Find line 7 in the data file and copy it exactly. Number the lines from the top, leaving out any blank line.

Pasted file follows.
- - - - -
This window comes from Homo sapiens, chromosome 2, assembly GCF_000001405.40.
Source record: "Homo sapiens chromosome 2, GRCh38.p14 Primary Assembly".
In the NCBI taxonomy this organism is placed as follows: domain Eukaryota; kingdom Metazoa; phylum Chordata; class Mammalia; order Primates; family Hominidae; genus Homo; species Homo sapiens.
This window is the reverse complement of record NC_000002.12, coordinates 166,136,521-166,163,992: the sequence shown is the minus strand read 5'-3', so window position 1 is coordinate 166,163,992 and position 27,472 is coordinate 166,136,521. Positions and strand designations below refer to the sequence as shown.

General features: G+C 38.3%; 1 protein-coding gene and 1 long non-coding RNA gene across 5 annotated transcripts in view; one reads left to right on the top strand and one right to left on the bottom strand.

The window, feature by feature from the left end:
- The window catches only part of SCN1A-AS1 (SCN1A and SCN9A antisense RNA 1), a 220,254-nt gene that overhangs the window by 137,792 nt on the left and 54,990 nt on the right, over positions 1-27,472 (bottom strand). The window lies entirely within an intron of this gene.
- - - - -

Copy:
- The window catches only part of SCN1A-AS1 (SCN1A and SCN9A antisense RNA 1), a 220,254-nt gene that overhangs the window by 137,792 nt on the left and 54,990 nt on the right, over positions 1-27,472 (bottom strand). The window lies entirely within an intron of this gene.